Another approach to testing RNGs is to test them while the system is running. This isn't intended to rule out design-level flaws (as the above statistical and KAT tests are) but it is intended to catch situations where the RNG becomes broken during normal operation. This can occur for a variety of reasons, e.g., manufacturing defects, system damage, and even exposure to outside radiation.

Health checks can take different forms. FIPS 140, for example, mandates that all approved RNGs be tested at startup time using KATs. (This is why you can't make your test harness conditional on compilation flags -- it must ship in your production code!) They subsequently mandate a runtime health check that verifies the generator has not become 'stuck', i.e., is spitting out the same bytes over and over again.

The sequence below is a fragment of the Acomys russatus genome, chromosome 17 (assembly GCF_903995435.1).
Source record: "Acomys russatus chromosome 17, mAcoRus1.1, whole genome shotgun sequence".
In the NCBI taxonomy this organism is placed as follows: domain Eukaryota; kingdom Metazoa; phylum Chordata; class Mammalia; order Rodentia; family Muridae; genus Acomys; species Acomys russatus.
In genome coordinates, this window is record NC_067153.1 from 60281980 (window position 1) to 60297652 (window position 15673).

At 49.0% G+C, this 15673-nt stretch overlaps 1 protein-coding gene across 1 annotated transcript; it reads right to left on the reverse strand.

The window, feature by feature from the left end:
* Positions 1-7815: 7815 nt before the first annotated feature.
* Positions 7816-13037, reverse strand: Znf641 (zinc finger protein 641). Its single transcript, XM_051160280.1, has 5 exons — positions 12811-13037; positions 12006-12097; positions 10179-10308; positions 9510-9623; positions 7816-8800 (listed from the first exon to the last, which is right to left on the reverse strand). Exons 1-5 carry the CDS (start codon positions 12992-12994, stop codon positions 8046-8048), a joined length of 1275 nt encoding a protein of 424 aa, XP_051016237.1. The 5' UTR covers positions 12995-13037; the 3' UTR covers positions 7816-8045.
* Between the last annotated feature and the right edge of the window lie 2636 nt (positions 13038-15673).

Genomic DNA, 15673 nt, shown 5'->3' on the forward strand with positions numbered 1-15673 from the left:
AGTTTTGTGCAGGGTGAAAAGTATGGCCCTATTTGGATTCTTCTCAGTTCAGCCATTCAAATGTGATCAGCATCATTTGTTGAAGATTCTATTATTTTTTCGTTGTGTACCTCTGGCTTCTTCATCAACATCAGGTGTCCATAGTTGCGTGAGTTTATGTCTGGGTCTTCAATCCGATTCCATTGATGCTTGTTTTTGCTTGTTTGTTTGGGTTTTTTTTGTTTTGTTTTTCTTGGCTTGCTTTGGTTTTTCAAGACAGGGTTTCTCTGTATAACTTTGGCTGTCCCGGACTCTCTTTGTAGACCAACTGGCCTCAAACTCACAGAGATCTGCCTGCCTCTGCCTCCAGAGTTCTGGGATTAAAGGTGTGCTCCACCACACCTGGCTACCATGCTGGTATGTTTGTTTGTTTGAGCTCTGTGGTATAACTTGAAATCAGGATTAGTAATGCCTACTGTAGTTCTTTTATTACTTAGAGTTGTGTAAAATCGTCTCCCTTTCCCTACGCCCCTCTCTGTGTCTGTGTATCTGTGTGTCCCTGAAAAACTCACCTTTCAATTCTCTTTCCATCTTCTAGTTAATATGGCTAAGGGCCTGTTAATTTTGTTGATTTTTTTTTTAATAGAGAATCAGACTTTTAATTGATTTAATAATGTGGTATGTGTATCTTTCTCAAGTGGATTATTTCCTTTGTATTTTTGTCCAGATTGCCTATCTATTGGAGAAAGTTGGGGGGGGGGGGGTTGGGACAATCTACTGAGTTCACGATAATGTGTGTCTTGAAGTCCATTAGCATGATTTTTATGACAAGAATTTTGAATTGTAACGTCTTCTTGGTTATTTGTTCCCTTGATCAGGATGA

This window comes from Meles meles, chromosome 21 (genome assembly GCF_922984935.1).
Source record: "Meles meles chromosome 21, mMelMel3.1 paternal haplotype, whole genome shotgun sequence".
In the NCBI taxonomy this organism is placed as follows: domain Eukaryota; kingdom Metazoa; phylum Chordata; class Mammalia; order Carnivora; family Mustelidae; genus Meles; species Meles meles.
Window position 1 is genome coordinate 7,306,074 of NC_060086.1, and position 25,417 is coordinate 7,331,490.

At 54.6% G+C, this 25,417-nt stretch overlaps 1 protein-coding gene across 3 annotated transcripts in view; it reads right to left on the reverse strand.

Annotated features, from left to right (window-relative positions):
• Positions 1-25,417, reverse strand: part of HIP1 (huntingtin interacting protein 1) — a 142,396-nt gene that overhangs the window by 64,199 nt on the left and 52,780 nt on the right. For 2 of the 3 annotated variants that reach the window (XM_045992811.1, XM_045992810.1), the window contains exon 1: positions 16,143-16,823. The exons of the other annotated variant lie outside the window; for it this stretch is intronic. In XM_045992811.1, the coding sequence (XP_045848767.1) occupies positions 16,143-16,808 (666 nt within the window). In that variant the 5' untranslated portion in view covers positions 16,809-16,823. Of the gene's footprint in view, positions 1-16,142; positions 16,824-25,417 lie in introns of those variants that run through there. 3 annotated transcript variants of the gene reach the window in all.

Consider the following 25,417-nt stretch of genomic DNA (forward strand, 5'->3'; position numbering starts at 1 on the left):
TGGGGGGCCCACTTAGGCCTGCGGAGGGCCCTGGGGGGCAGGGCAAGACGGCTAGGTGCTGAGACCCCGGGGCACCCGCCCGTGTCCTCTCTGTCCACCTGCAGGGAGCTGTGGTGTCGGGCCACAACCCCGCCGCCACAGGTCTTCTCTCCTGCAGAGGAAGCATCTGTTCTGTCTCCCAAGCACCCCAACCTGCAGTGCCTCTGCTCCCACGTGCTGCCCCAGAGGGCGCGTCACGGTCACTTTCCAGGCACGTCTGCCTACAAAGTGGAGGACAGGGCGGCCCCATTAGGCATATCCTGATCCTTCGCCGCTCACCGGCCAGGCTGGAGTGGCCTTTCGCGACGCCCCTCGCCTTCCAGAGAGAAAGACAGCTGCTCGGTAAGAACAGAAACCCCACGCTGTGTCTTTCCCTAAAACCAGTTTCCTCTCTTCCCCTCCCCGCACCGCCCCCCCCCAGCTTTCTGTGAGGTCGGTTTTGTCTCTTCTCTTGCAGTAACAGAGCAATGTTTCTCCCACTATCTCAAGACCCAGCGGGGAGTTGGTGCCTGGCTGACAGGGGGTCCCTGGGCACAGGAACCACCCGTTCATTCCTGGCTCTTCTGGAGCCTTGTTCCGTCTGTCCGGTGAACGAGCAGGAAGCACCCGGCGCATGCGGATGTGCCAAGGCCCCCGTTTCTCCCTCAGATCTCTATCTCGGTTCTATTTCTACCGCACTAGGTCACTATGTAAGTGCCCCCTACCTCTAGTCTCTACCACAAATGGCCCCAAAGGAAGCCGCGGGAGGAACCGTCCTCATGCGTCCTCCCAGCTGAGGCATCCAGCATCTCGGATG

While I'm sure this last test may have saved someone, somewhere, it seems totally inappropriate and useless when applied to the output of an RNG/PRNG pair, which is how NIST recommends it be used. This is because even the most broken algorithmic PRNGs will almost never spit out duplicate values -- even if the underlying RNG fails completely.

The upshot of this decision is that NIST (FIPS) recommend a check that will almost never succeed in catching anything useful from a PRNG, but does introduce a whole bunch of extra logic that can suffer from flaws and/or malicious circumvention. I'm sure the good folks at NIST realize this, but they recommend it anyway -- after all, what else are they going to do?

Tampering